I cannot stress enough how important the âMarchâTrilogy is in these uncertain and scary times. John Lewis is a treasure and an inspiration, and I feel that this is required reading. Get this in schools, get this in curriculums, get this in peoples hands. And you, you should likewise go out and get your hands on this series. You will not regret it. You will learn something. And you will be moved. Thank you, John Lewis. Thank you for so much.
In a nutshell: This is the second of three graphic novels about the life of John Lewis. It covers the early 60s, focusing on the Freedom Rides and the March on
Line that sticks with me: âWe found out later that [Birmingham Police Chief âBullâ Connor] had promised the Ku Klux Klan fifteen minutes with the bus before heâd make any arrests.â
Why I chose it: I really enjoyed book one and wanted to read the next part of the story.
Review: After I finished this book, I took a minute to wander over to Facebook and was greeted by a whole lot of crap being posted on the Pajiba article about Rob Schneiderâs ignorant statement about Congressman Lewis and Rev. Dr. Martin Luther King, Jr. It clearly was shared in some cesspool connected to the white supremacist movement, and it brought out some of the worst our country has to offer.
After finishing this book, I have no doubt that some of these same commenters would have thrown rocks and bottles at the Freedom Riders if they had been nearby. The same ones who claim that MLK âwonâ civil rights, and that âreverseâ racism is the real problem, talk as though they would have supported the fight for integration and equal rights. But I see in them the people Congressman Lewis is talking about, who beat peaceful protestors sitting at lunch counters or who scoffed at those marching on Washington D.C. I see in them the same people who were angry that Black people were trying to buy tickets to see a movie in the whites-only theater, as opposed to the people who should have been angry that a whites-only theater even existed. I think I used to buy into the idea that racism would fade away as the old racist whites died off, but the last few months have shown me â a bit late, I know â that the old racist whites are being replaced by young racist whites who are just champing at the bit to spit in the faces of people seeking the equal rights that this country is still denying to so many.
This book was harder to read than Book One, but I also think it was a bit better. In discussing the freedom rides and other actions, it really gets into the discussions and disagreement that can arise when movements have the same goal but different methods. I think it is naĂŻve to believe that everyone who is ostensibly fighting for the same causes and outcomes will agree on how to do that, and itâs inappropriate to judge the efficacy of a movement just because not everyone agrees on how to act.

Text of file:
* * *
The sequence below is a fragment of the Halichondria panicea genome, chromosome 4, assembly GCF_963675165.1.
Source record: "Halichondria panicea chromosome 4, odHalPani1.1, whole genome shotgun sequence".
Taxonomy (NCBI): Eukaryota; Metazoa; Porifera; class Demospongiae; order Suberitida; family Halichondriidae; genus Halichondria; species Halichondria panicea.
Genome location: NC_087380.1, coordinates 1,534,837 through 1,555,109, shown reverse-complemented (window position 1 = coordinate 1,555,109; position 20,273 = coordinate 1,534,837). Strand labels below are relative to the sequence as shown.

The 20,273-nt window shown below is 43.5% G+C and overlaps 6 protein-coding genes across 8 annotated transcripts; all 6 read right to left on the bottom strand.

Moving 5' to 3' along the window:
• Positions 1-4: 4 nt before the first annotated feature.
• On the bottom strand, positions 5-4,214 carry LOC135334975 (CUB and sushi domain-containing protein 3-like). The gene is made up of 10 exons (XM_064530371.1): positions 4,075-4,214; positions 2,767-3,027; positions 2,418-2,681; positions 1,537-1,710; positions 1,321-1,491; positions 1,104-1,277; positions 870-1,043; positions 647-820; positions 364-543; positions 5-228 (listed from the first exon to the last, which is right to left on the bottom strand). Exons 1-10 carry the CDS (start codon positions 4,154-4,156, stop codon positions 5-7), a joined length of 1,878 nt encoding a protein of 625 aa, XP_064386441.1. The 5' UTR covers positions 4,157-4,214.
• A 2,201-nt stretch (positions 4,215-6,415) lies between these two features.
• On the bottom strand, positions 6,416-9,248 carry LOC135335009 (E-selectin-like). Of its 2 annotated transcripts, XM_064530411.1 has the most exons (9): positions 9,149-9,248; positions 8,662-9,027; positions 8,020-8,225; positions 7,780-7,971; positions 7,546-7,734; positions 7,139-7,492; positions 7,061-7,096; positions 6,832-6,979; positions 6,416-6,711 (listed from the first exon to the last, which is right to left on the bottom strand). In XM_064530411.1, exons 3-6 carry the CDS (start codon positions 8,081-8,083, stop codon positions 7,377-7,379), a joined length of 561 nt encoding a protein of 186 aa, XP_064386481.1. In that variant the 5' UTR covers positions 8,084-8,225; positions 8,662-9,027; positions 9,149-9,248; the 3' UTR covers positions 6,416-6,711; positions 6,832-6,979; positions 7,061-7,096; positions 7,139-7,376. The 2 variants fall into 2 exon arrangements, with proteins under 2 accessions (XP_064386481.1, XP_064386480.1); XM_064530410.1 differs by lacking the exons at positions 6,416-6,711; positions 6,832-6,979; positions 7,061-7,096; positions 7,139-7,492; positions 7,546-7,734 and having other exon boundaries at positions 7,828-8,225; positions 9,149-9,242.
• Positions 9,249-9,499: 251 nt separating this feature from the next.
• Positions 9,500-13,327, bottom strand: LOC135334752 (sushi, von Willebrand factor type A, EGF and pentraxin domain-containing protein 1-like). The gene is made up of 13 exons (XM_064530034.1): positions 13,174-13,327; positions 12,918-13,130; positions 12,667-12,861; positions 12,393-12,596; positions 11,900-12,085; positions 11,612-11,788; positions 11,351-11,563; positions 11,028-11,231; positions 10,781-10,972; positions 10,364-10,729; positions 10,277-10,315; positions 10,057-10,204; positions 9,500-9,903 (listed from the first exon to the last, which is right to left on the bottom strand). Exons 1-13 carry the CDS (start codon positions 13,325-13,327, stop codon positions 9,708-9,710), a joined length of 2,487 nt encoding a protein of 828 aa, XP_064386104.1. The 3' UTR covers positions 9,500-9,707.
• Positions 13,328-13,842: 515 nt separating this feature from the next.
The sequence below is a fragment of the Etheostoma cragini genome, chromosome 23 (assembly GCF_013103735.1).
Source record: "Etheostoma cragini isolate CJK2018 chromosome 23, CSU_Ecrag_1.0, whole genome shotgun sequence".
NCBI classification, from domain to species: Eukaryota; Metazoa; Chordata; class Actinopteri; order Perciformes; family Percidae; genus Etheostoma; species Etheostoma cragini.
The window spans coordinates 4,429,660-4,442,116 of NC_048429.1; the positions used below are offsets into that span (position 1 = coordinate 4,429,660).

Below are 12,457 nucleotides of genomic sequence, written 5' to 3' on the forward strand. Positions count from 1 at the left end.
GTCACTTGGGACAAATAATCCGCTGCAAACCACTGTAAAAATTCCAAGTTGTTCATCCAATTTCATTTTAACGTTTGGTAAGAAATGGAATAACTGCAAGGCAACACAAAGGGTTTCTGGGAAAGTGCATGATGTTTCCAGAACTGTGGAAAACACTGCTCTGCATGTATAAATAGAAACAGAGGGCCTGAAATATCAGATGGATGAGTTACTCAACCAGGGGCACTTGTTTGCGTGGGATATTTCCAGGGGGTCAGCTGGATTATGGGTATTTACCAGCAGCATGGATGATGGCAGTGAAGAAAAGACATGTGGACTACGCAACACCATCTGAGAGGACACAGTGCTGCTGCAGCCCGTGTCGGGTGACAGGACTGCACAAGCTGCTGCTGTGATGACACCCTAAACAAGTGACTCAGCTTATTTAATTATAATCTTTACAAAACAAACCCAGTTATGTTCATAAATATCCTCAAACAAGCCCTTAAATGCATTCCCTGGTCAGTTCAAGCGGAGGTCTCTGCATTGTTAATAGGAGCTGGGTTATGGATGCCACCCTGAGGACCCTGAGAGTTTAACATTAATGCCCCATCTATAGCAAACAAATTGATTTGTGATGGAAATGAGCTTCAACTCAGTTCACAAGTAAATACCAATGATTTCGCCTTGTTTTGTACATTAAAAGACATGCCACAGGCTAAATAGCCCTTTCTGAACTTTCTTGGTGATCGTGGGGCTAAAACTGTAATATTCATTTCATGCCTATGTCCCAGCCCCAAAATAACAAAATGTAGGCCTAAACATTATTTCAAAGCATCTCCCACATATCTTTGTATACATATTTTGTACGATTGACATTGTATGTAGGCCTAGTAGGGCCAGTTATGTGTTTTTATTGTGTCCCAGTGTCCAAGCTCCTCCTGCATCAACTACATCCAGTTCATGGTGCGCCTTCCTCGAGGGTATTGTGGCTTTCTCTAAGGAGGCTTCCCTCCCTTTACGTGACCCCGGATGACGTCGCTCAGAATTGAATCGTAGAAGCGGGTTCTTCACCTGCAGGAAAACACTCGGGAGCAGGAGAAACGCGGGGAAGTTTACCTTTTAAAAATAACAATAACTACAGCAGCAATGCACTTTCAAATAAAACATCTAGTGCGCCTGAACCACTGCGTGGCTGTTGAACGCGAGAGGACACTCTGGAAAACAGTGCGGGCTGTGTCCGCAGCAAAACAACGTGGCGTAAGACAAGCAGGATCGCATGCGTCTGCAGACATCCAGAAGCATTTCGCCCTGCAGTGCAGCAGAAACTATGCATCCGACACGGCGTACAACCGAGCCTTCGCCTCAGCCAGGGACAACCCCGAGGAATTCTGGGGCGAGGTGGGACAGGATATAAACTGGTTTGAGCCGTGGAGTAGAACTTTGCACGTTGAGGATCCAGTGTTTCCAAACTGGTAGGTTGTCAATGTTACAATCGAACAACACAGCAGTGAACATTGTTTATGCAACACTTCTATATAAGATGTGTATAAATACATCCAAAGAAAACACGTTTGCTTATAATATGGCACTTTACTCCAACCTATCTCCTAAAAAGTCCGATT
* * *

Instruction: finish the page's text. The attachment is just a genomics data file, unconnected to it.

This graphic novel series recounts civil rights leader and US Representative John Lewis' childhood and involvement in the civil rights movement, from restaurant sit-ins in Nashville all the way to Selma and the passage of the 1965 Voting
The courage these people had, it takes my breath away. To know you could be jailed, beaten, or killed. To have your compatriots murdered worked with your cause and for your organization. To face government and police and county registrars actively, loudly, and proudly - and unlawfully - refusing to allow you to register to vote, to peacefully assemble; who would stop at nothing to prevent having to share power. In the face of that, to stand up again and again to march and protest, all for the right to vote. These folks are American heroes.
Using the graphic format - stark black and white - was powerful. The artist did an amazing job. An example: the bleak night-of-the-soul moments, where text was white against a mostly black page, the words dripping away into silence. Or the showing the movement of an arm holding a billy club arcing across the page - linear format fallen by the wayside - as it descended towards someone's head.
I was especially moved by stories around the passage of the Voting Rights Act in volume 3 and the quotes from President Johnson's speeches of the time. (This was also my reaction to the movie Selma; also highly recommended). The right to vote, the ability to vote, is the true cornerstone of democracy. African-Americans had that legal right in the US for 100 years at the time of the Civil Rights movement, but most did not have the ability, and systemic forces were bent on keeping that racist status quo for 100 years.
So far we've come and also so far back we've slid. The fierce fight for the right to vote - that people gave their lives for - that right has been chipped away at in so many states (and so many from the South!) that want to suppress some categories of voters, and by the Supreme Court as well. Those 100 years of Jim Crow and voter suppression live on in new waves of voter intimidation and disenfranchisement. And, just like elections when people of color were prevented from registering to vote, elections today are putting people who historically had a lot of power into elected office and silencing the voice of true democracy.
This trilogy is a great way to learn about - or teach - this important part of American history, and the lessons it has for us today.